The best Adobe After Effects tutorials for beginners
Want to learn Adobe After Effects
from YouTube tutorials, but no idea where to start?
You’ve come to the right place.
First things first:
How NOT to learn After Effects
So, you want to do [X] and you know After Effects does [X]. You search YouTube for ‘After Effects how to do [X]’. You follow step by step instructions, and if you’re patient with a good tutorial, you’ll be able to do [X]. Hoorah!
You repeat this ten or twenty times, and find yourself thinking “hey, I kind of know After Effects. Yay me.” But then you spend the next year searching for all the little things that weren’t in those tutorials – how to move anchor points, see hidden layers, draw a shape instead of a mask... if you’re anything like me, there’ll be holes in your knowledge big enough to drive a CGI truck through.
This is bit-by-bit learning. It’s how I learned, and trust me when I say it’s a Bad Idea.
A better way to learn
What you need is an overview of the program – what it does and how to learn it step by step. You need a good beginner’s course. This will involve learning some things you don’t immediately need, which might seem like more work for you now, but Future You will thank you for learning this stuff.
However, there are many, many tutorials, so how do you choose one that’s right for you?
First, a few general tips:
- Learning should be fun, so find someone who isn’t annoying and stick with them. There’ll be lots of tedious button clicking and frustration, so your best antidote to this is to find a tutor – or better yet, several tutors – who make you enjoy learning.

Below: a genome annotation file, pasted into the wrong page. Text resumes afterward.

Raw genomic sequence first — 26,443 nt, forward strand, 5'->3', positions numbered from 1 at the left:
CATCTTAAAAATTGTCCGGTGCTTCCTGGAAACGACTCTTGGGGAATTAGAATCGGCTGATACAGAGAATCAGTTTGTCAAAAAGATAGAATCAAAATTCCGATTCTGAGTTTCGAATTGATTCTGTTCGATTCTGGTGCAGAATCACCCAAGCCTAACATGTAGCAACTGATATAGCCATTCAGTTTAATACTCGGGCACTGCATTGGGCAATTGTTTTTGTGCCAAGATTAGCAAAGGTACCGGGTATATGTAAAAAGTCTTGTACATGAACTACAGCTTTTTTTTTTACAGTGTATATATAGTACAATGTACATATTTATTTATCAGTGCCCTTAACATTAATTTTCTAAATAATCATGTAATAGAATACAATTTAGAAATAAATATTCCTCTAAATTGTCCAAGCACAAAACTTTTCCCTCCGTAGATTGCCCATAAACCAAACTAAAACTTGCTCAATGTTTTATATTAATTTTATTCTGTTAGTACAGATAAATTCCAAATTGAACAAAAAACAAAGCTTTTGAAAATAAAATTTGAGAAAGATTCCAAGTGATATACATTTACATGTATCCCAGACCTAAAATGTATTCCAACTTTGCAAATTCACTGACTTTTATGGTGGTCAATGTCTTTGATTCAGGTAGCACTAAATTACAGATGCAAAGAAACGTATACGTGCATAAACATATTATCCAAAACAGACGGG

- Think of what you want to learn – Ae is a huge program with many different paths you can take, so make sure the
teacher you choose is heading in (roughly) the direction you’d like to go. Some examples include:
- traditional animation, going frame by frame like Ben Marriott
- snazzy logos and onscreen graphics, where Sonduck Film is a good place to start
- VFX and compositing 3D motion graphics, for which there’s no-one better than Andrew Kramer at Video Copilot (not really for beginners, but once you have the basics you should be able to follow along)
- Read the comments. I can’t believe I’m going to say this, but sometimes – just sometimes – YouTube comments contain useful information. You’ll find a lot of people in the After Effects community who really want to share what they know; this is great if you get stuck following a tutorial, as chances are someone has had the same problem as you and shared their solution in the comments.
So, what are the best beginner tutorials? These are my top picks, and there should be something for everyone.
Ben Marriott is my hands down favourite for absolute beginners – he’s got a really down to earth style, and explains things with minimum fuss. His intro course comes in at a very reasonable 10 minutes, in which he covers the basics of the workspace, keyframing and creating a basic text / logo overlay. If you enjoy this, you’ll probably like his 50 Tips, Tricks & Secrets for Beginners.